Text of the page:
Yokoyama also talks about the vibrato filling up the sound (my words here so not a direct quote), and tells us we should not use it (yuri) in honkyoku. He says we need the pure sound of the shakuhachi. Also this is more difficult. But I think it allows more subtle expression, and, as I mentioned, more space.

If I say space, I do not mean only the silence when there is no sound, but also the silence within the sound. It is that which I think vibrato can easily cover over (fill in).

Justin
http://senryushakuhachi.com/

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#20 2008-07-19 21:38:49

Jeff Cairns
teacher, performer,promoter of shakuhachi
From: Kumamoto, Japan
Registered: 2005-10-10
Posts: 517
Website

Re: honkyoku vibrato

I think that when tateyuri is actually indicated in a piece, the composer is asking for the expected effect (a broader sweep of sonic range with a similar speed as yokuyuri) rather than the physical mechanics of execution.  Therefore, a compromise is often used when it will satisfy the expectations of the composer simply because, as Brian suggests, tateyuri requires a great deal of control in order not to cut-off the note at the extremes of the sweep and a yuri that runs more diagonal can give an approximate effect.  I feel that comparing yuri to western vibrato is a mistake and a very different aesthetic.  It's best to accept variations of yuri for what they are and vibrato for what it is.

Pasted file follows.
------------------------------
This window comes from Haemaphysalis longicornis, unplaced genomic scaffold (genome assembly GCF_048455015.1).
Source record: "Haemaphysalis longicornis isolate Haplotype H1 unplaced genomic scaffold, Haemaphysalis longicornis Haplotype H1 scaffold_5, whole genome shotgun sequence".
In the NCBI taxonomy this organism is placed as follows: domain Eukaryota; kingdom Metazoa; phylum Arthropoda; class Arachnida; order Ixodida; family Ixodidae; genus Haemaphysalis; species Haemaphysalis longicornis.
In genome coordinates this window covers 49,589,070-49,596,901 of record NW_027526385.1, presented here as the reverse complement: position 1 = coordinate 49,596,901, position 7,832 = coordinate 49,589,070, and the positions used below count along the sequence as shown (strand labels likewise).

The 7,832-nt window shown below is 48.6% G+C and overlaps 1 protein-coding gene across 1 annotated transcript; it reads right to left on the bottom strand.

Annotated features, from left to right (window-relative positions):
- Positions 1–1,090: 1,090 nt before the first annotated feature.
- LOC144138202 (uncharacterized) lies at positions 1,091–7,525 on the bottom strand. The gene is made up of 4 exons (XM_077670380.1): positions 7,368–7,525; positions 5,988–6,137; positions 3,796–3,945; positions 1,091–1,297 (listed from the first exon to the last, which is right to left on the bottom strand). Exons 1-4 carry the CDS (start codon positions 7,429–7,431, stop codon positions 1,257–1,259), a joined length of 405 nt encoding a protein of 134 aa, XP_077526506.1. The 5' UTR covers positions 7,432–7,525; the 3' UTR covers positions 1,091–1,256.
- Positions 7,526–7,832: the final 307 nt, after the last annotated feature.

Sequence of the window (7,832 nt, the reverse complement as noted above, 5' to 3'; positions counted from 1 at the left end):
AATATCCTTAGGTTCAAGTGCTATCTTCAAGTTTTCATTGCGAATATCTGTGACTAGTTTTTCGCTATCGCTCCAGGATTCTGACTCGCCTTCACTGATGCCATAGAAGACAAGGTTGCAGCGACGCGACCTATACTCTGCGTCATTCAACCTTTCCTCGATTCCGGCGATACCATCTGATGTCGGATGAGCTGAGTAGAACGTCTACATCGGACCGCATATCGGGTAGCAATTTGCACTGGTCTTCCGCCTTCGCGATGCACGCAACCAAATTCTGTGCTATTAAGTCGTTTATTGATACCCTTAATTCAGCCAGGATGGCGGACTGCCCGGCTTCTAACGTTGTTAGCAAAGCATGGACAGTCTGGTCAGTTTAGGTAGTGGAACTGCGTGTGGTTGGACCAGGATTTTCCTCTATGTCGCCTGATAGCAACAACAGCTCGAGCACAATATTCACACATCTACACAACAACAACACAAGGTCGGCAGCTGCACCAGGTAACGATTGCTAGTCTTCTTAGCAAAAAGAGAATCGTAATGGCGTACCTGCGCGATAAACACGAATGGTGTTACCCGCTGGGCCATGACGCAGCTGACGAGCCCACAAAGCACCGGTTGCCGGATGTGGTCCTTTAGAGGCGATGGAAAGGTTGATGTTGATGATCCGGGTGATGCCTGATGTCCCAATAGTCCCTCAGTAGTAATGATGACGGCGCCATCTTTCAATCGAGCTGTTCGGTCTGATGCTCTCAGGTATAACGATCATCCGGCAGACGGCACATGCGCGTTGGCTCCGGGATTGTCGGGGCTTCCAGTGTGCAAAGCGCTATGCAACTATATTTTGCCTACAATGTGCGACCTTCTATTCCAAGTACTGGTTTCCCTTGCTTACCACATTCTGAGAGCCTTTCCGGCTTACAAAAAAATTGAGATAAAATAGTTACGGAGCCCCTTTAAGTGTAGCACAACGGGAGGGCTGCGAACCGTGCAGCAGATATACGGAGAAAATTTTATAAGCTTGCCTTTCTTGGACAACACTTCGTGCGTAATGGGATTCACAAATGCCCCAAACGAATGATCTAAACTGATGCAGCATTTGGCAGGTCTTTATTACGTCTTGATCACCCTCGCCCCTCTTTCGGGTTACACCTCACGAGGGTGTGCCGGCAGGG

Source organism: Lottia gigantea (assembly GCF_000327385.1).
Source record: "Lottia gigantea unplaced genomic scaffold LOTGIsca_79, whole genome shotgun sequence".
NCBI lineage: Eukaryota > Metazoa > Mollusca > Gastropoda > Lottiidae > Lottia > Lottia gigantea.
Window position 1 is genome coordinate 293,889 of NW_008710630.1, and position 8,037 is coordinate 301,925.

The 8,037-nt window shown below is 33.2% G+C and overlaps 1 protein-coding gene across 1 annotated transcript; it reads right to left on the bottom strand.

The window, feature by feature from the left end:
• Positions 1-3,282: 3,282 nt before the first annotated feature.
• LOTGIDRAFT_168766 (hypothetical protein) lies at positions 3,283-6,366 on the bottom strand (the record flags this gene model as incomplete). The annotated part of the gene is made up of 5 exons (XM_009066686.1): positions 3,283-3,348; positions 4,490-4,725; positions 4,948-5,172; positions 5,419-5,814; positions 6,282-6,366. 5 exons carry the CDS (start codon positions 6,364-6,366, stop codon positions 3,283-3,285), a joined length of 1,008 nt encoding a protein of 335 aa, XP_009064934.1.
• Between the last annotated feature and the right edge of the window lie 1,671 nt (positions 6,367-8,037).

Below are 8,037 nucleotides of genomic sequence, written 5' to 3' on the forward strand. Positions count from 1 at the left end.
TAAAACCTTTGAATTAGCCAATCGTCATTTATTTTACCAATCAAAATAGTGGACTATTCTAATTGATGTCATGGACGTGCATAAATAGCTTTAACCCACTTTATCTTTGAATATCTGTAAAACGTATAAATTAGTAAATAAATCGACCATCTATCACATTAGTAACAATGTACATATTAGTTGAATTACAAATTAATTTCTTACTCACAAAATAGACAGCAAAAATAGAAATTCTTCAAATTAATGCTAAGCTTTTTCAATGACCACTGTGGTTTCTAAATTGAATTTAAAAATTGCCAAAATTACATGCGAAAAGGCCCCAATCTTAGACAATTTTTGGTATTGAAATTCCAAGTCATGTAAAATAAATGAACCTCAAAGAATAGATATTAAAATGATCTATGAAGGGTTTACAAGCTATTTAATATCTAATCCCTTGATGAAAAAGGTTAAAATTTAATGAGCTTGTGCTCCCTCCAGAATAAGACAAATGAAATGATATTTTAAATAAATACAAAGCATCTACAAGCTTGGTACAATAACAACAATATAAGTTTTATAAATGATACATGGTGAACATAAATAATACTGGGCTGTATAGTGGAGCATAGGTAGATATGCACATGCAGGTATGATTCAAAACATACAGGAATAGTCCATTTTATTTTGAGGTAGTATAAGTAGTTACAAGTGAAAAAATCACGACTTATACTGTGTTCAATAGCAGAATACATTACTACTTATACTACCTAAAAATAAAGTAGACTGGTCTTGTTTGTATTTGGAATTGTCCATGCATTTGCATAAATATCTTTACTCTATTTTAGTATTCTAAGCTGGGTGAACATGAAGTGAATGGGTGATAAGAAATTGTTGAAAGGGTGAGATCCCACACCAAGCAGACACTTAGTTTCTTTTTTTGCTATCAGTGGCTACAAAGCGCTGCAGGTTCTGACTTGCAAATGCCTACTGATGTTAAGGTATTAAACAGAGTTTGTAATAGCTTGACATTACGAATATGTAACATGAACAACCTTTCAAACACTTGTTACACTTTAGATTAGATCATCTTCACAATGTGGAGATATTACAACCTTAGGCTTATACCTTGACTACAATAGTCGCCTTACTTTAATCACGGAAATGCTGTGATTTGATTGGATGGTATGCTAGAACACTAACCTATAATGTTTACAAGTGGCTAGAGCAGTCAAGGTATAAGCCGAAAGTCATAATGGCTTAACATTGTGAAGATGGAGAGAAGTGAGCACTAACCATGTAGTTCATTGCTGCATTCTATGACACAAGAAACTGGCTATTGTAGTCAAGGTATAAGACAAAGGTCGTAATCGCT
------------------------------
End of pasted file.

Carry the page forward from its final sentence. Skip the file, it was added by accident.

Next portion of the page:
shakuhachi flute
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with holes in my bones

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#21 2008-07-19 22:17:18

edosan
Edomologist
From: Salt Lake City
Registered: 2005-10-09
Posts: 2185

Re: honkyoku vibrato

Tairaku wrote:

Well said Ed. Next time I see Riley I'll ask him to show me an example of where up and down vibrato is useful. I am still skeptical that an experienced player would use STRAIGHT up and down vibrato but maybe I'm wrong.